By Steve Welker
If your family is like mine, it has scads of old photos tucked away in scrapbooks and albums, in the original envelopes from the film processor and possibly in some old suitcase handed down from your grandparents, aunts or uncles.
Nowadays, everyone uses digital cameras. Better and less expensive every year, these new cameras’ only drawback is that the photos are, well, digital. That’s fine if you want to browse through the past summer’s pictures on your computer or e-mail copies to your friends, though not so good if you want to make a paper print. The bigger problem with digital photos, it seems to me, is display. What’s the digital equivalent of a photo album with prints mounted in those old-fashioned sticky corners? Sure, you can drop the pictures to a CD or upload them to a photo posting service like Flickr. But what do you do with 4,000 pictures from your summer at Raven Knob Scout Reservation?
For now, though, let's go back to those old collections of non-digital family photos.
My friend Andy Webb, the former audiovisual coordinator at Surry Community College, tackled part of the problem by inviting family members to his house for a photo-scanning party. He networked three PCs, hooked up a couple of one-button scanners and also mounted a digital camera on a copy stand to image pictures too large for the scanner beds.
Having his aunts on hand to identify the pictures was a stroke of genius. It’s really hard to guess who or what is in some of the old photos we have at home because no relatives live nearby and, sad to say, many have died before we had a chance to tap their memories.
My dad, bless him for his foresight, usually printed descriptions of pictures on the film processor’s envelope, but sometimes I can barely read his printing. On slides, he wrote on the cardboard mount. My mom and my wife’s people did what many other folks do: they wrote names and dates on the back of the prints -- inconvenient to scan, but better than having nothing at all -- or, most often, wrote down nothing at all.
Andy Webb’s solution was simplicity itself. He bought a couple of packs of sticky notes. As his aunts sorted out the photos and identified the people and places, they wrote the information on a sticky note and attached it to the _front margin_ of the picture. Then Andy and other family members scanned photo and note at the same time.
Andy used Adobe Photoshop to correct the pictures’ color and white balance. He used a Photoshop feature to attach the a text note to each photo with the information from the sticky notes. Then he cropped the photos to make the files more compact. I’d suggest also setting up a separate text file with the photos’ file names and description.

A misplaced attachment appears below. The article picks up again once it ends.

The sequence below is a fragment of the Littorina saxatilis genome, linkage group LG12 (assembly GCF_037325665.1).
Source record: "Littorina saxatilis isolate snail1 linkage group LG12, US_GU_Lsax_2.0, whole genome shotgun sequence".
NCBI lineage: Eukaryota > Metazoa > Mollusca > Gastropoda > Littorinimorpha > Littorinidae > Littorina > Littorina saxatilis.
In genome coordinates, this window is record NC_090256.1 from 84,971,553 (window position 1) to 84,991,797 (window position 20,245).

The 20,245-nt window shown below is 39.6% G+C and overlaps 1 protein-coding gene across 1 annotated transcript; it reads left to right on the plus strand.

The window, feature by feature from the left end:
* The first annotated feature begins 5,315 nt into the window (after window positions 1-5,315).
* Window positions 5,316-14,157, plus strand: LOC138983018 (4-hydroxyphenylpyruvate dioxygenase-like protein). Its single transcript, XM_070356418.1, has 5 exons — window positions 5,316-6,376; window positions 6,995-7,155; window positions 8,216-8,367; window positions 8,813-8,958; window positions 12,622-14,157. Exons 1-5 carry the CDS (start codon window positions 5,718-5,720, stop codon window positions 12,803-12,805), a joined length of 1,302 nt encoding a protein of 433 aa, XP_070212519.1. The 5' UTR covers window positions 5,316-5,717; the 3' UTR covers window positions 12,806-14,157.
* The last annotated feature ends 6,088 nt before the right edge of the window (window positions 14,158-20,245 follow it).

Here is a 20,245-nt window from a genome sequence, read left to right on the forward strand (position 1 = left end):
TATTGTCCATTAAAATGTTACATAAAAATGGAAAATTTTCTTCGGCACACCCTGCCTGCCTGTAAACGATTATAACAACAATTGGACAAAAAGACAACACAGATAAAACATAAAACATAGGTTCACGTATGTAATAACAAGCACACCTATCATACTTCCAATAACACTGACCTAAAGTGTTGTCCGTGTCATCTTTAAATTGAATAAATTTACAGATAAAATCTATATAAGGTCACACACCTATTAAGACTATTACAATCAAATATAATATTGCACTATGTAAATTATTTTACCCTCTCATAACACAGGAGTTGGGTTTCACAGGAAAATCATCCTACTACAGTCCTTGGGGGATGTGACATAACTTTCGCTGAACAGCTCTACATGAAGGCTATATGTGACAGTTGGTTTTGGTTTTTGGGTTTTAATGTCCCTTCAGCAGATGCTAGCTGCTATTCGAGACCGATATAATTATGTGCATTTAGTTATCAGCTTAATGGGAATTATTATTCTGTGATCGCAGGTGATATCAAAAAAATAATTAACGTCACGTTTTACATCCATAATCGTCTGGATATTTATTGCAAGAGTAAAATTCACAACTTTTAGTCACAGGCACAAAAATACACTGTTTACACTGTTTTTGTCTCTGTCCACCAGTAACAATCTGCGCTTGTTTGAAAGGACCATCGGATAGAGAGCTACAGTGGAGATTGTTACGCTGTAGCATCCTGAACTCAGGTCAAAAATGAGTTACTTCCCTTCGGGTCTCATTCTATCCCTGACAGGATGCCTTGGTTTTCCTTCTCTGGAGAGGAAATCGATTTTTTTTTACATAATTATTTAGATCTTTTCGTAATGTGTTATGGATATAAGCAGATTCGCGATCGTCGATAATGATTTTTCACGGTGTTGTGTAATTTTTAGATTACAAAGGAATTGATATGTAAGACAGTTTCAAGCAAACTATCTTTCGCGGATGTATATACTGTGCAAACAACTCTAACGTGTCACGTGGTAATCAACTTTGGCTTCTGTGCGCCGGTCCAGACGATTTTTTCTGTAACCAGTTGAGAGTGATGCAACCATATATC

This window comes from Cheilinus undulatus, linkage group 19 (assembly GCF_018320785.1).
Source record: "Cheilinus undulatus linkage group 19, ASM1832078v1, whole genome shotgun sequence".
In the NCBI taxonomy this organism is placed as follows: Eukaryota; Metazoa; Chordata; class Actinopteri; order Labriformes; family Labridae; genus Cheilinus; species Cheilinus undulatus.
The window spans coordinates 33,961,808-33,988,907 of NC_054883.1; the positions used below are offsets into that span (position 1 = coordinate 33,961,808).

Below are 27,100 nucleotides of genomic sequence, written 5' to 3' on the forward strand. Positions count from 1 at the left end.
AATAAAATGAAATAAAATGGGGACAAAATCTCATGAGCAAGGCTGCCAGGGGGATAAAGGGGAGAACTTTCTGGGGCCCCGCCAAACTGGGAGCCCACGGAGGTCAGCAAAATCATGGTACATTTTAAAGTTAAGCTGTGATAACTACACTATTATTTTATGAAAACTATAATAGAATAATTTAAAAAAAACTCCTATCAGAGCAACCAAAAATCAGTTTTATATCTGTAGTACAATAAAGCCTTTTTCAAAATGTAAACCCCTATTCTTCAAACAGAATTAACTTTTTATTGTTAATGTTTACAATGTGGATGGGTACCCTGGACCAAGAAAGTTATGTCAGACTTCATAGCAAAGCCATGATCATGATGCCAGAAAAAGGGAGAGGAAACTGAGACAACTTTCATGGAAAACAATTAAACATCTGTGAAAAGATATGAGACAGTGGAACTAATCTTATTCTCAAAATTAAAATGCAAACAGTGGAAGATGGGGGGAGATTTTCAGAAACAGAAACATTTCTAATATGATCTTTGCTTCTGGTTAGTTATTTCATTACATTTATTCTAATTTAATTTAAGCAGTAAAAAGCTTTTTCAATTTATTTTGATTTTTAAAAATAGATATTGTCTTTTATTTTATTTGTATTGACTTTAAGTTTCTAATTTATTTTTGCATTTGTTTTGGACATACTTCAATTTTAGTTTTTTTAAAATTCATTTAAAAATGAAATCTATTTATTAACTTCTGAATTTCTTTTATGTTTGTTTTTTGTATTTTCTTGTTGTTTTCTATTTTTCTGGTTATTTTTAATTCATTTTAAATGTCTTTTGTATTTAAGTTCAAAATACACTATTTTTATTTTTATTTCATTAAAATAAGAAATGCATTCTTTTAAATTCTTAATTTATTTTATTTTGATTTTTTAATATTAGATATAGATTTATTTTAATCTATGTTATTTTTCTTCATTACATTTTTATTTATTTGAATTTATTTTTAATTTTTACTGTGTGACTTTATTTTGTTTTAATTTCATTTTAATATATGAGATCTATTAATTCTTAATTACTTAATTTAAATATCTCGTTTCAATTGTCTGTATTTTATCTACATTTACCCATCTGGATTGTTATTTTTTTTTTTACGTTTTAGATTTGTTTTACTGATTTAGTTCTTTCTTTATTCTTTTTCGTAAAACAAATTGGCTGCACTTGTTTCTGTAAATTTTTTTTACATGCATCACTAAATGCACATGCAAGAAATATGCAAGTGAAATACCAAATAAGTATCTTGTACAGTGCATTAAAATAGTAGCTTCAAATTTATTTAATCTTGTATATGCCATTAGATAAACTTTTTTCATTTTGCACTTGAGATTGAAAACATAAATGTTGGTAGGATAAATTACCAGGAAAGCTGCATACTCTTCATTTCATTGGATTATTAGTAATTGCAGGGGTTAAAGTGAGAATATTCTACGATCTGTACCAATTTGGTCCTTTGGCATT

Andy and I talked about resolution — how much information you capture in each file. He scanned at 300 dots (pixels) per inch. A typical photo required 1.5 megabytes. There was a time when that seemed like a lot, but most modern computers can handle it with ease. Andy figures that resolution will allow him to print out a clear copy of a photo up to 8 by 10 inches in size.
I suggested also making a low-resolution copy that will be handy to print out in a hard-copy (paper) index. Many photo software programs also have a slideshow feature that lets you create pages of low-res pictures, too. Also, 72-dpi copies are handy to exchange over the World Wide Web.
Andy scanned all of his pictures to his computer’s hard drive and promptly “burned” copies to compact disks. He should be able to get up to 1,000 on a CD.
The limiting factor is time. It takes 10 to 15 minutes to do the scan, retouch the picture, type in a description, save the file and eventually make copies to a CD. Andy figured he and his family only did about 55 photos in an afternoon. However, he’s looking forward to getting together again this autumn and, now that he knows what he’s doing, he expects they will scan a lot more.
He has plenty to occupy his time. One uncle alone had four trays, each with 100 color slides.
I mention all of this to you for two reasons.
One, I like Andy’s idea a lot. The party sounds like fun — a way to reminisce with the old folks — and it has practical value in preserving the pictures before they or the memories fade away.
But the second reason is that I wanted to talk about long-term storage. I’m not sure that putting the digital images on CD is such a good idea. We’ll talk about that in the future.
Steve Welker is the editor of SurryBusiness.com. His e-mail address is email@example.com.